Dick Tracy, I'm Breathless, Madonna, Mandy Patinkin, More, Oscars, Send in the Clowns, Sooner or Later, Stephen Sondheim, Warren Beatty, What Can You Lose
When the news broke on Friday, November 26, that the legendary Broadway composer and lyricist Stephen Sondheim had died aged 91, the world’s theatrical community went into mourning. That evening, fans lined up outside Marie’s Crisis Café, a piano bar in Greenwich Village, to sing and grieve together. On Sunday, crowds gathered for a tribute performance in Times Square, and in London’s West End, theatre lights were dimmed.
Sondheim was born into a Jewish family in New York City in 1930. His father was a manufacturer of dresses designed by his mother. In a childhood cushioned by wealth, he was often lonely. When his parents divorced, his father sued unsuccessfully for child custody, and Sondheim would later describe his mother as emotionally abusive. He grew close to Oscar Hammerstein II, father of his schoolmate James, and a playwright whom, in partnership with composer Richard Rodgers, wrote some of Broadway’s most memorable musicals, including Oklahoma!, Carousel, South Pacific, The King and I, and The Sound of Music. Hammerstein became both a father figure, and musical mentor to the young Stephen.
After a few years of struggle, Sondheim was recommended to composer Leonard Bernstein, and became his lyricist for West Side Story (1957.) “Lenny suffered from something Madonna, when I worked with her, called ‘important-itis’,” he told The Guardian in 2010. He went on to write lyrics for Gypsy (1959), based on the life of burlesque star Gypsy Rose Lee. In 1962, his first production as both composer and lyricist – A Funny Thing Happened On the Way to the Forum – opened on Broadway, running for 984 performances.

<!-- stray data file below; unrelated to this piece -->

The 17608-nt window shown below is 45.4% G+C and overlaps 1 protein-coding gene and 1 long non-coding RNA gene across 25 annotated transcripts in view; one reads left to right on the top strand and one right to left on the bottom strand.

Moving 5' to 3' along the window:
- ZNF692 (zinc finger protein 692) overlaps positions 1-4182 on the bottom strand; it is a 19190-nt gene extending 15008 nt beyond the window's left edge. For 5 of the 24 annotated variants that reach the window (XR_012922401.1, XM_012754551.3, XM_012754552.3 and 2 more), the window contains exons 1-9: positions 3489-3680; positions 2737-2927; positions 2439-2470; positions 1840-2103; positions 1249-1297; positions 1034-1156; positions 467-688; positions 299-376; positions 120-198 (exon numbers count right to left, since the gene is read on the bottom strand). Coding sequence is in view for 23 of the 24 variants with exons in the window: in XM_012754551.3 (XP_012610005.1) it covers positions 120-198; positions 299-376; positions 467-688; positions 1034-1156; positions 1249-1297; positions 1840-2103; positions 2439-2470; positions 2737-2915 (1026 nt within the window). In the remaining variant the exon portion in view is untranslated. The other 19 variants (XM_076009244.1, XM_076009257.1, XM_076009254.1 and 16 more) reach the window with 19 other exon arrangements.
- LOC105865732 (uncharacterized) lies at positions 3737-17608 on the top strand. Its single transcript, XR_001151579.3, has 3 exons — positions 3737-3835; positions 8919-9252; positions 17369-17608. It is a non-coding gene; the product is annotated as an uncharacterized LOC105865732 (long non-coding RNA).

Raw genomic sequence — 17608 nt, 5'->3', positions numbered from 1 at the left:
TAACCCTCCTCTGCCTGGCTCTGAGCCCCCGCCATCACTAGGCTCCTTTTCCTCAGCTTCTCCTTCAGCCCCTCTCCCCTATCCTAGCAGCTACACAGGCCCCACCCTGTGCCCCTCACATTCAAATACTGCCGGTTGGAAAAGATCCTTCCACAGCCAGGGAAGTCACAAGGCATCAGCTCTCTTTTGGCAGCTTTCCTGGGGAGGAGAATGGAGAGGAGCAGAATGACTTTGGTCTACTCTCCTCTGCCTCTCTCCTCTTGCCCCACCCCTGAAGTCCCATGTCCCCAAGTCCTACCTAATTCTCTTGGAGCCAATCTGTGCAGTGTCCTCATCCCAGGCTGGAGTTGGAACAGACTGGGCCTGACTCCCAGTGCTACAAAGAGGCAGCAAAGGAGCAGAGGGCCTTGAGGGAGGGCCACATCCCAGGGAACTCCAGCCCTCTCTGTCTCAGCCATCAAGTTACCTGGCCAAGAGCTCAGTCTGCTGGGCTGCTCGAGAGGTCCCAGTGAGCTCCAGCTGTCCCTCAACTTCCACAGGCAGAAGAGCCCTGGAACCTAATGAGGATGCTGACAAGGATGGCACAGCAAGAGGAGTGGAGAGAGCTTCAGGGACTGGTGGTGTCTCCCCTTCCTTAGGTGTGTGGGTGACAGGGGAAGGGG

Following another fallow period, Sondheim’s next great success, Company (1970), began an extraordinary run of shows which redefined musical theatre, including Follies (1971), A Little Night Music (1973), Sweeney Todd (1979), and Into the Woods (1987.) From an early age, he was strongly influenced by cinema. He preferred classic Hollywood dramas such as Citizen Kane to the lightweight format of most movie musicals, and is credited with bringing adult themes and intellectual heft to musical theatre.
In 1973, his first screenplay, The Last of Sheila, co-written with Anthony Perkins, was produced. This stylish neo-noir mystery attracted an all-star cast, and is said to have inspired the 2019 thriller, Knives Out. Continuing his cinematic ventures, he wrote ‘Goodbye for Now,’ the theme song for Warren Beauty’s epic historical drama, Reds (1981.) They were reunited in 1989 for a very different film project – a live-action adaptation of Dick Tracy, the syndicated newspaper comic strip about a tough, principled detective which made its debut in 1931, and continues to this day.